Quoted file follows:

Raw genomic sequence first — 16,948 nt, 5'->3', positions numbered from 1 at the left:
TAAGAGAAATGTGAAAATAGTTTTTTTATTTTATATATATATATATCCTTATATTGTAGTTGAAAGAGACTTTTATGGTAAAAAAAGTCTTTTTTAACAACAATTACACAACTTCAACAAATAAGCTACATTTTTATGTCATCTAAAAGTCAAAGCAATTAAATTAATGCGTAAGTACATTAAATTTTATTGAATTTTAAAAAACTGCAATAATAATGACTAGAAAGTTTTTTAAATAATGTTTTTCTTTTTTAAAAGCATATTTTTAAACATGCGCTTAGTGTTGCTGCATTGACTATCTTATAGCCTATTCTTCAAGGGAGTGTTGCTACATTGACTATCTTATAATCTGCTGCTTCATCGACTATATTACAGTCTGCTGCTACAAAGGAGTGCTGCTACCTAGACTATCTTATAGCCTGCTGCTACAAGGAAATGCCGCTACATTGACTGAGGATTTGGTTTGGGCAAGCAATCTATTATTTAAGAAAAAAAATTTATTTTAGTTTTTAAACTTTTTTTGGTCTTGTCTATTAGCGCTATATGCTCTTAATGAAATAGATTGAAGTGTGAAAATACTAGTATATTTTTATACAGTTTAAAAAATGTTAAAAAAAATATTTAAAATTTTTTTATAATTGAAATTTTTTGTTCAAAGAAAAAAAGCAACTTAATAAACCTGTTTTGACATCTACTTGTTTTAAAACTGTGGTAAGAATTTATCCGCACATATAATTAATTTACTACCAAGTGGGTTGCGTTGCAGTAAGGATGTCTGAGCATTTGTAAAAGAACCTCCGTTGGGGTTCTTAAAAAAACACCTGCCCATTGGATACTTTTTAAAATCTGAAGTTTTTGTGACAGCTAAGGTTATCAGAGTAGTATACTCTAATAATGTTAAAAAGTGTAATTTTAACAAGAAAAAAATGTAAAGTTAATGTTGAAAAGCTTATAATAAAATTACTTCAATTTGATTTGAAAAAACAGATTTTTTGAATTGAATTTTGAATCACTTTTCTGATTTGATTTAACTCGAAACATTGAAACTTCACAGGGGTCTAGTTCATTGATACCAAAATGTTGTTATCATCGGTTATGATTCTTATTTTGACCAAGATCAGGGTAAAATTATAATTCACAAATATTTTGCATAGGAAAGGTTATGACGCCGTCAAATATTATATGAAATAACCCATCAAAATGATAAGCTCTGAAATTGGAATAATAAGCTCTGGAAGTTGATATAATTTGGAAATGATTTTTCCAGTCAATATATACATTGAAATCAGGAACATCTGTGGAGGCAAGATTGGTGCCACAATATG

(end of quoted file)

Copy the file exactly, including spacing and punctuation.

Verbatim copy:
Raw genomic sequence first — 16,948 nt, 5'->3', positions numbered from 1 at the left:
TAAGAGAAATGTGAAAATAGTTTTTTTATTTTATATATATATATATCCTTATATTGTAGTTGAAAGAGACTTTTATGGTAAAAAAAGTCTTTTTTAACAACAATTACACAACTTCAACAAATAAGCTACATTTTTATGTCATCTAAAAGTCAAAGCAATTAAATTAATGCGTAAGTACATTAAATTTTATTGAATTTTAAAAAACTGCAATAATAATGACTAGAAAGTTTTTTAAATAATGTTTTTCTTTTTTAAAAGCATATTTTTAAACATGCGCTTAGTGTTGCTGCATTGACTATCTTATAGCCTATTCTTCAAGGGAGTGTTGCTACATTGACTATCTTATAATCTGCTGCTTCATCGACTATATTACAGTCTGCTGCTACAAAGGAGTGCTGCTACCTAGACTATCTTATAGCCTGCTGCTACAAGGAAATGCCGCTACATTGACTGAGGATTTGGTTTGGGCAAGCAATCTATTATTTAAGAAAAAAAATTTATTTTAGTTTTTAAACTTTTTTTGGTCTTGTCTATTAGCGCTATATGCTCTTAATGAAATAGATTGAAGTGTGAAAATACTAGTATATTTTTATACAGTTTAAAAAATGTTAAAAAAAATATTTAAAATTTTTTTATAATTGAAATTTTTTGTTCAAAGAAAAAAAGCAACTTAATAAACCTGTTTTGACATCTACTTGTTTTAAAACTGTGGTAAGAATTTATCCGCACATATAATTAATTTACTACCAAGTGGGTTGCGTTGCAGTAAGGATGTCTGAGCATTTGTAAAAGAACCTCCGTTGGGGTTCTTAAAAAAACACCTGCCCATTGGATACTTTTTAAAATCTGAAGTTTTTGTGACAGCTAAGGTTATCAGAGTAGTATACTCTAATAATGTTAAAAAGTGTAATTTTAACAAGAAAAAAATGTAAAGTTAATGTTGAAAAGCTTATAATAAAATTACTTCAATTTGATTTGAAAAAACAGATTTTTTGAATTGAATTTTGAATCACTTTTCTGATTTGATTTAACTCGAAACATTGAAACTTCACAGGGGTCTAGTTCATTGATACCAAAATGTTGTTATCATCGGTTATGATTCTTATTTTGACCAAGATCAGGGTAAAATTATAATTCACAAATATTTTGCATAGGAAAGGTTATGACGCCGTCAAATATTATATGAAATAACCCATCAAAATGATAAGCTCTGAAATTGGAATAATAAGCTCTGGAAGTTGATATAATTTGGAAATGATTTTTCCAGTCAATATATACATTGAAATCAGGAACATCTGTGGAGGCAAGATTGGTGCCACAATATG